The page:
Date: Wednesday, 28 October 2020
Time: 11:00 AM Singapore/Manila Time
10:00 AM Bangkok/Jakarta Time
11:00 PM US Eastern Time
“I’m also considering resigning … I’m not willing to risk my life over it,” a teacher from Yorkshire told The Independent; another teacher from the Philippines told The Jakarta Post “we also have our own … fears and anxieties. Aside from being classroom teachers, we are also wives, mothers, husbands who have roles and responsibilities in our families.”
In the Philippines, teachers have been the frontliners of learning as they scrambled to make sure that learning doesn’t stop.
Having expressed emotional distress is only the beginning of the warning signs, it is still too early to predict the extent of the psychological impact of the COVID-19 pandemic on the education workforce. While these signs are still being observed and studied, teachers will have to endure the burdens on their shoulders for the benefit of the students.
Teachers were desperately coping with the urgent call to replace teaching in a classroom to teaching from home. Putting aside the question of the whole learning process and the quality of education, much pressure was on teachers to develop an emergency plan for remote teaching – hoping to run a class “as normal.” In addition to the swift change of job roles, teachers were expected to equip themselves with, if not learn, digital skills.
In the face of reality, not only had they to juggle with the interrupted curriculum, syllabus and school activities, and deal with personal struggles at home, teachers had to learn to adapt to a “new” teaching environment with inadequate facilities and resources. The competing demands of needs, both at work and at home, are ahead of their psychological and emotional needs.
So much attention has been paid for education continuity, yet so little to teachers’ preparedness during these challenging times. To survive the shift, mental health should be placed as a priority. It is important for leaders to support the teachers by not just acknowledging their emotional needs, but also investing in teachers’ training to afford a whole new learning ecosystem.
Join us at the LEARNWith Expert series and get practical well-being tips and guidelines in prioritizing mental health needs for an appropriate balanced life.
Llewelyn Issa B. dela Cruz
Program Manager, Education Advocacy and Research Department
Ms. Llewelyn Issa B. dela Cruz is the current Program Manager of PMHA’s primary program, the Education Advocacy and Research Department (EARD). Her team is at the forefront of PMHA’s effort to promote mental health, prevent mental disorders and encourage people to become advocates by providing lectures and learning sessions to various members of the community. She has provided various lectures on Mental Health Psychosocial Support as well as Psychological First Aid to health workers and professionals.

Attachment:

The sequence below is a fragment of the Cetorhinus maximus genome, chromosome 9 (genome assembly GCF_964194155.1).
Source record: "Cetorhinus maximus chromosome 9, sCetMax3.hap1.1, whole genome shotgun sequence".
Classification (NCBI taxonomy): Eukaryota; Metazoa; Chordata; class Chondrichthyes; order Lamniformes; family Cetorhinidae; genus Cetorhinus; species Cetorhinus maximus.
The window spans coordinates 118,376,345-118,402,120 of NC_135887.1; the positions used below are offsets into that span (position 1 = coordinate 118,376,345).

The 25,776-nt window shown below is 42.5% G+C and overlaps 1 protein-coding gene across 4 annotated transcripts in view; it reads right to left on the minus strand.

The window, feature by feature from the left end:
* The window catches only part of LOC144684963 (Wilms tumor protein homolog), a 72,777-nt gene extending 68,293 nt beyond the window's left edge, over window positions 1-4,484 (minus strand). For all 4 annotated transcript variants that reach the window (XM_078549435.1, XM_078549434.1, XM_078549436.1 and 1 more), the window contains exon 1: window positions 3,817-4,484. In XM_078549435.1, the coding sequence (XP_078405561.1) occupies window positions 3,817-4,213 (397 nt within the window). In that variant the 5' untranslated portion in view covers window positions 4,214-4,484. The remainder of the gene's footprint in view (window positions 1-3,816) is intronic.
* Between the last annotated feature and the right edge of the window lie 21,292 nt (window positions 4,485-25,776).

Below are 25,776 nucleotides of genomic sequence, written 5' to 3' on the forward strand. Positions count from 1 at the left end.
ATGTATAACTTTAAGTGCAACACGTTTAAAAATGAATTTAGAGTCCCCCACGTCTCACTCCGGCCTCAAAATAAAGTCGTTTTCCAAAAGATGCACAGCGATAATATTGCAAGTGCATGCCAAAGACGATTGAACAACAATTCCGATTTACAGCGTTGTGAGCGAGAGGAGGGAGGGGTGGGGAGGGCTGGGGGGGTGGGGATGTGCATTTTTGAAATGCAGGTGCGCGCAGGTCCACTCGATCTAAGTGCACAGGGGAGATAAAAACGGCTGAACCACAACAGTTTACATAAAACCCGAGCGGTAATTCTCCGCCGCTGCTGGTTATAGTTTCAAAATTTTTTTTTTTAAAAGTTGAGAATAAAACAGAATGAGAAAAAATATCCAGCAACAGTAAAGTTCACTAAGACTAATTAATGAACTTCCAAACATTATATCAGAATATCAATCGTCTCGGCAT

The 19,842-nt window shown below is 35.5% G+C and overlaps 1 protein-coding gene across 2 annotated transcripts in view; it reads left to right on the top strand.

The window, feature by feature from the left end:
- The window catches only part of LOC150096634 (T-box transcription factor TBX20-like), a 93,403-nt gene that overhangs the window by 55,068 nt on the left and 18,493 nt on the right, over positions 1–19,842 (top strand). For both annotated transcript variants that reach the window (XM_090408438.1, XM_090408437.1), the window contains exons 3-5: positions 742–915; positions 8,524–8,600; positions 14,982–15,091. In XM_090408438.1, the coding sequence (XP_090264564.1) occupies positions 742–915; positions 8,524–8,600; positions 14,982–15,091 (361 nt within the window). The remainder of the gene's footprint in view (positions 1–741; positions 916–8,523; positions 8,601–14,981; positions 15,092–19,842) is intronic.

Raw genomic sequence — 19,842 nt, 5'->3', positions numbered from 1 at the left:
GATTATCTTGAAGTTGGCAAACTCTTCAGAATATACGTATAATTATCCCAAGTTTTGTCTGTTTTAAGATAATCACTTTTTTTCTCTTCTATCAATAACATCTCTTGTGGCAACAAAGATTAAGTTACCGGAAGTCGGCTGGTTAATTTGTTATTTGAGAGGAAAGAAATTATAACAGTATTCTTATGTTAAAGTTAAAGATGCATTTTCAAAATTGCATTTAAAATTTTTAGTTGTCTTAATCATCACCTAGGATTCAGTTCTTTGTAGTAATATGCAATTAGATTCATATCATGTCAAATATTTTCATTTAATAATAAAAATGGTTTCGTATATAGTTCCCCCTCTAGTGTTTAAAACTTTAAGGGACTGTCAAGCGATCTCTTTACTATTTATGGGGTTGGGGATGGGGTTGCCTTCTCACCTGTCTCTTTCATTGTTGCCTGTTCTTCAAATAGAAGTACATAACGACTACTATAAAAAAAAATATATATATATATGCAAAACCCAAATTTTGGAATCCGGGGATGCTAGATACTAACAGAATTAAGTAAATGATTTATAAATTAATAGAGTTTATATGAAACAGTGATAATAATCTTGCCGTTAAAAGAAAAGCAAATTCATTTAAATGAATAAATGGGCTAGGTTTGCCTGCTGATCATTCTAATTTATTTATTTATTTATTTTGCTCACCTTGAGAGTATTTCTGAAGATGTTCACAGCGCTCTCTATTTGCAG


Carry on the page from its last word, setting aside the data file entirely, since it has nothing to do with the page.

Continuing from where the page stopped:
Ms. Dela Cruz earned her Master’s Degree in Education Major in Guidance from the University of the Philippines. She is a Registered Psychologist and Guidance Counselor, and a Clinical Psychology practitioner for the last 23 years. She has conducted assessment and provided psychosocial intervention to people with Attention-Deficit/Hyperactivity Disorder, Learning Disability and other Neurodevelopmental Disorders. She also practices psychotherapy and has helped adolescent and adult clients who were diagnosed with Depression, Bipolar Disorder and Anxiety Disorders.
Prof Sandra M. Chafouleas
Board of Trustees Distinguished Professor, Department of Educational Psychology
Sandra M. Chafouleas, Ph.D., is a Distinguished Professor of Educational Psychology and Co-Director of the Collaboratory on School and Child Health at the University of Connecticut. She authors a Psychology Today blog on promoting student well-being. Her work focuses on assisting schools in implementation of evidence-informed policies and practices that support the whole child, with specific expertise in strategies to strengthen mental health and emotional well-being.
Dr. Chafouleas is a fellow in both the American Psychological Association and Association for Psychological Science. Prior to becoming a university trainer, Dr. Chafouleas worked as a school psychologist and administrator in a variety of settings supporting the needs of children with behavior disorders.